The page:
"The only ornament worn by the Empacaleiro consists of a kind of diadem, made of a strip of the skin of some wild beast. This is fastened round his head in such a manner that the ends, which are tied together, project horizontally for Some inches from the back of the head. This skin is always the trophy of his 'victory over his four-footed enemy; and consequently confers a peculiar dignity,
which is so nicely marked that the wearer of a lion's tail is more highly honoured than he who has only the skin of a tiger-cat, a Lyman, or an ounce."
Although the death of Senhor dos Santos was doubtless caused by ex- posure to the sun and rain in an open boat on the' hunting excursion at Loando, he seems to have been too timid a subject for a pestiferous coast; as witness this example of the Doctor's temperance and the leader's abstinence.
"Early writers affirm that all the productions of this country are absolutely poisonous, and hence fatal to foreigners: the truth of this assertion is, however, amply contradicted, not only by the White settlers, but also by my own ex- penence. Being highly interested in the inhabitants and the productions of their beautiful country, and free from all apprehension of climatic fever, I ventured fearlessly, yet cautiously, to expose myself to these supposed dangers; and at the very commencement of my visit, daily partook of the fruit and vegetables indi- genous to the climate. I tasted every kind of fruit without exception, though I always observed moderation and a certain degree of discrimination; and never experienced the slightest ill consequences. I found the powerful astringent quali- ties of the mangoes most efficacious in counteracting the usual deleterious effects of the other Tropical fruits; though they were pointed out to me by the inhabi- tants as peculiarly dangerous.
" Mr. dos Santos, on the contrary, was so fearful, particularly in the early part of our stay, that he scarcely ever ventured to partake of refreshment on shore: indeed, at a grand dinner given by a wealthy Mulatto, where every produce of the country was served in profusion, be bad such a dread of the consequences of touching any of the dishes, that he dined off some rice imported from Brazil."
The 'Vasco da Gama, soon after she was permitted to leave Loando, was boarded by one of our men-of-war's boats ; of whose habitual doings Dr. Tams gives a strange, but we trust an exaggerated account.
"Shortly before casting anchor, we descried a boat with brown sails in the dis- tance, steering its course directly towards us, and soon saw with the naked eye that she carried the English flag. It was one of the large war-boats which had been despatched by the Waterwitch, and which was to rejoin that vessel off Loando, after a four weeks' cruise. The crew consisted of fourteen men; who must brave all the dangers of the climate for a whole month, without a deck, and with scarcely any protection against the rain and the cold nights. They had an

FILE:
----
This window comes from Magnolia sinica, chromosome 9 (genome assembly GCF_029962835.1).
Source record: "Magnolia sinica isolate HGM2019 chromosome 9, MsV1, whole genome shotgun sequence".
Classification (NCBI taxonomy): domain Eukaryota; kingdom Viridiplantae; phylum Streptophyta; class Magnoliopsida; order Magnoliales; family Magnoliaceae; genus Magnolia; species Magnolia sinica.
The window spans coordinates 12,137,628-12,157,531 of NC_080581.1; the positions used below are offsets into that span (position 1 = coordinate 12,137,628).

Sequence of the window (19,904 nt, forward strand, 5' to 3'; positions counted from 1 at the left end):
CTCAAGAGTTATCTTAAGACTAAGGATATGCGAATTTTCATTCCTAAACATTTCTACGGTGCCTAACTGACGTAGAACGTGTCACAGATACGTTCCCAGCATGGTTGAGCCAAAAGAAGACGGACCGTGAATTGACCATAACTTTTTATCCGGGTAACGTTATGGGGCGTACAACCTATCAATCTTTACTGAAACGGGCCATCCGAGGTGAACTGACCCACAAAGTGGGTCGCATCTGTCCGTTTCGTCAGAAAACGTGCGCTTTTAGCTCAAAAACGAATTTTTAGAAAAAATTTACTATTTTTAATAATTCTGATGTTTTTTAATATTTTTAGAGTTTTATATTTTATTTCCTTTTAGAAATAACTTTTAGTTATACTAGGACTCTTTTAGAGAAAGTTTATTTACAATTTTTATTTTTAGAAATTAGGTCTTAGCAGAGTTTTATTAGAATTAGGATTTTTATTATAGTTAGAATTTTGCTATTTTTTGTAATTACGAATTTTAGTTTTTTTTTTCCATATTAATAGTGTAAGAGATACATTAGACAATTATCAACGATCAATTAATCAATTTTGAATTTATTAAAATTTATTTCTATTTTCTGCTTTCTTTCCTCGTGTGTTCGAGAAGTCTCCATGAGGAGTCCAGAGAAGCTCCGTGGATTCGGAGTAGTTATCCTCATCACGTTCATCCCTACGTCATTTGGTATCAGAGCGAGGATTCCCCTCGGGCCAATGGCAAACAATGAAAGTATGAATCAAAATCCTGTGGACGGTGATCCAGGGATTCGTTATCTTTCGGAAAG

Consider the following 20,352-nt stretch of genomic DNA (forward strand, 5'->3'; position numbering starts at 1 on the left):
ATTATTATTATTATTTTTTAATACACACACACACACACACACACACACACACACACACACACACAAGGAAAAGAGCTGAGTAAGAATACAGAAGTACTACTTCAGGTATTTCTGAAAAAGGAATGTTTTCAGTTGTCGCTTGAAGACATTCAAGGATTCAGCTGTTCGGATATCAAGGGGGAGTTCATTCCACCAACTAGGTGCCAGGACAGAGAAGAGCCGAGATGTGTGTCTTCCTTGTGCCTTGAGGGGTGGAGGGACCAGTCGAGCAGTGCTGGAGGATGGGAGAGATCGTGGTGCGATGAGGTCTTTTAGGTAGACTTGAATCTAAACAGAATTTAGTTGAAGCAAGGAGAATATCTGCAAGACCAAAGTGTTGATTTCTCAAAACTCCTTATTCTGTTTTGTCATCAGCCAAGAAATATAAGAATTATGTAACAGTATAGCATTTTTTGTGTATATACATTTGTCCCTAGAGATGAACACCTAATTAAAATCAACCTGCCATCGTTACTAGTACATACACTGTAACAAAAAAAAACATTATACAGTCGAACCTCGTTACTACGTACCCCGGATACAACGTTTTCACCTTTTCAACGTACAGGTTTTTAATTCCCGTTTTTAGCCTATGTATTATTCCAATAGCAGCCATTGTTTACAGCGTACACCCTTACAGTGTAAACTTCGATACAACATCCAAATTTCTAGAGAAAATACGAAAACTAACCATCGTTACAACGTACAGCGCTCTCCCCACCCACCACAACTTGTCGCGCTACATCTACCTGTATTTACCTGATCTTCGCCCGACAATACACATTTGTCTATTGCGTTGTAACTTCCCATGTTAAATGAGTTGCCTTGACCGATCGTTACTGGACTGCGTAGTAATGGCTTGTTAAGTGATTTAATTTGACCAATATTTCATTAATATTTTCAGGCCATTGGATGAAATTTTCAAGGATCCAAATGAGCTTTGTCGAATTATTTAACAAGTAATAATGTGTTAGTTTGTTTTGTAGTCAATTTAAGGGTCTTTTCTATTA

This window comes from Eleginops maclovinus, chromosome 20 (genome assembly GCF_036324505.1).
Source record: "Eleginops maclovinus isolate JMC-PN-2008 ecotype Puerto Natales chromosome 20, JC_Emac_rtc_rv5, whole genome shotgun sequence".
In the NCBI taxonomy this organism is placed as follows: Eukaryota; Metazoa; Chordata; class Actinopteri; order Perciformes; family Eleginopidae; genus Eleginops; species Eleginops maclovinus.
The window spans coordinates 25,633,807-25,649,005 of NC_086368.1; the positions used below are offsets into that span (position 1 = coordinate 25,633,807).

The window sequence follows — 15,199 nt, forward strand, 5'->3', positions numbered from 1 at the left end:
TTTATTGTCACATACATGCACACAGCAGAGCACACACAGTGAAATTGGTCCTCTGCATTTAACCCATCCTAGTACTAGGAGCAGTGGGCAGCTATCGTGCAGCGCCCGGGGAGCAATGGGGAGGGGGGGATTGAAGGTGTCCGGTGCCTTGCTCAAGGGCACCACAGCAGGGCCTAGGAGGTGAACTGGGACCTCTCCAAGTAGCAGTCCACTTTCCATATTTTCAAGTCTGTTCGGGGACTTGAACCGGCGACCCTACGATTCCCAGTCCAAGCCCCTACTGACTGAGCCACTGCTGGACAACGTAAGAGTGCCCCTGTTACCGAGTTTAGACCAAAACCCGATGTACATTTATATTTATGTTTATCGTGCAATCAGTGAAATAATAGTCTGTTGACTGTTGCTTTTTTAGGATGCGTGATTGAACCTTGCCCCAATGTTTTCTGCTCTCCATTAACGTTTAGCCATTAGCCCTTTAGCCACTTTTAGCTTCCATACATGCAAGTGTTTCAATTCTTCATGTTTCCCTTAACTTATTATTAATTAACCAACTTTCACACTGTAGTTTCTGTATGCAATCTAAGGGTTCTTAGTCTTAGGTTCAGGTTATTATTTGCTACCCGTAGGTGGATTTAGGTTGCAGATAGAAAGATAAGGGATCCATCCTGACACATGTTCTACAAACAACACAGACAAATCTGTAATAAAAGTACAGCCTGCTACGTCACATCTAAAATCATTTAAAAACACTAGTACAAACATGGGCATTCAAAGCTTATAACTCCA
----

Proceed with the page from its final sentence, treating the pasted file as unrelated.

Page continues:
o fficer and a physician on board; and only four of the sailors were Blacks, though very frequently half of the crew consists of Negroes.
"They came proudly on board for the purpose of searching us; conscious that, -although their boat was so small, they had the advantage of ns in point of .strength. A large gun is always fixed to the foremost seat; and from the facility with which the vessel can be steered and its small elevation above the surface of the water, this single gun can master even the well-armed slavers.
" These beats are yet more dreaded along the coast than the principal ship itself;
n ot only because of the greater risk which the slave-merchant runs in encounter- ing them, but because they frequently surprise the scattered' inhabitants'of the coast, and carry off any provision which they may require, either by fair means, or, if that will not avail, by force. In some cases they even go beyond this: shortly before our visit, for instance, they set on fire several Negro huts; some of the slaves which were lodged in them made their escape, but the ivory that was there fell into the hands of the assailants. Gin [rum ?] being the soonest exhausted of all the ship's stores, is perhaps the most frequent inducement to such surprisals; and they find an excursion of this kind the most convenient mode of supplying themselves afresh.
"Some days before our arrival, several men belonging to this very boat came to our store at Ambriz to obtain a stock of gin; but as our agent and his slaves were the strongest party, they gave them a good thrashing instead, and so, got ridof them."